Honoring Berta Cáceres as a Land and Water Protector
Today we remember Honduran indigenous and environmental organizer Berta Cáceres. Murdered one year ago, Berta defended environmental and indigenous rights.
Goldman Environmental Foundation Marks Anniversary of Berta Cáceres Passing, Honors Legacy to Grassroots Environmental Activism. Here Berta accepts the Goldman Prize for her environmental activism at a ceremony in San Francisco.
Here Lenca farmers preparing the soil; Santa Cruz, Lempira, Honduras. For more than two decades, Berta mobilized communities and fought hard to protect indigenous lands against the threat of privatization and hydroelectric dams which would have a detrimental impact on the environment.
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Sierra Club Article - Under the Gun: An Investigation Into the Murder of Berta Cáceres by John Gibler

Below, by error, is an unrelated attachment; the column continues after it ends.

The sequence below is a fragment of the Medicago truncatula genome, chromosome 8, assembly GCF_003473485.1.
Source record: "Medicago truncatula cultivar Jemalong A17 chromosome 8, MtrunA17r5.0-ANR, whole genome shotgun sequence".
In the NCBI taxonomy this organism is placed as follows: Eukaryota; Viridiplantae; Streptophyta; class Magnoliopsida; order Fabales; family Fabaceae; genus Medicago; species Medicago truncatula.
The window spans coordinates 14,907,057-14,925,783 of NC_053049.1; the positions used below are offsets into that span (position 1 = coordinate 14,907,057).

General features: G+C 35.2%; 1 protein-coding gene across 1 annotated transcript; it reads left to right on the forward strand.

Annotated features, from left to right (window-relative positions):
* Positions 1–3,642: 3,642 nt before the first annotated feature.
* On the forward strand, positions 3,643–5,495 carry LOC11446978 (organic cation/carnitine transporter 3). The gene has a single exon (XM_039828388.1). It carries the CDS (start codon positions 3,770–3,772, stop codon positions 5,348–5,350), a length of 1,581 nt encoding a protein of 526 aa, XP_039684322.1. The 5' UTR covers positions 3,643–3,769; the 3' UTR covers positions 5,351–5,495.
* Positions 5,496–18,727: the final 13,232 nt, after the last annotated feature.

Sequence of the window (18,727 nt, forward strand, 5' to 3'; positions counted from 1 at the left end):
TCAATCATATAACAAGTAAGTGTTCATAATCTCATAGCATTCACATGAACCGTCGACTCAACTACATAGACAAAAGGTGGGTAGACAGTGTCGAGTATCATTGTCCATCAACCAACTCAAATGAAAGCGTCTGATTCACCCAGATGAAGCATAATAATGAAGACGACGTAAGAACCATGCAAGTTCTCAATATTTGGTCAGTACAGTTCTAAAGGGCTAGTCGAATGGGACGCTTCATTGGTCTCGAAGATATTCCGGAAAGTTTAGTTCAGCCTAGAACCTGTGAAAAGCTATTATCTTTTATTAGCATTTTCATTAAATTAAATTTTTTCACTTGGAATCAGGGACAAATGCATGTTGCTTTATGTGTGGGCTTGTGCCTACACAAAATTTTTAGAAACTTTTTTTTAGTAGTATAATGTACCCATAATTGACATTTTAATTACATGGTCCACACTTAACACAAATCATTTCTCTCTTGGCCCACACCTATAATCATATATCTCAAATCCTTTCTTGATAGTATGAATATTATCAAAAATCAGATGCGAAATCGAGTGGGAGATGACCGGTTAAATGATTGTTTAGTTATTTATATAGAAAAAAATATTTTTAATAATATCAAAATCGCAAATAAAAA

“Two days after the Lenca community set up its road blockade, Berta Cáceres arrived. Domínguez and Cáceres had met in 2009, when Cáceres went to Río Blanco to give a talk about the international laws protecting indigenous communities’ rights and to make a case for the importance of protecting the river. When Cáceres returned in April 2013 at the start of the road blockade, “she joined the struggle unequivocally,” Domínguez said. “She stayed with us day and night.”
United in its determination to halt the dam, the community of Río Blanco possessed a clear moral and legal stature: International law states that indigenous communities must give prior consent for projects like Agua Zarca, consent that the dam builders had not received. Cáceres brought to the conflict a strategic savvy honed during 20 years of social-change organizing. Her life to that point had prepared her for this very struggle.”
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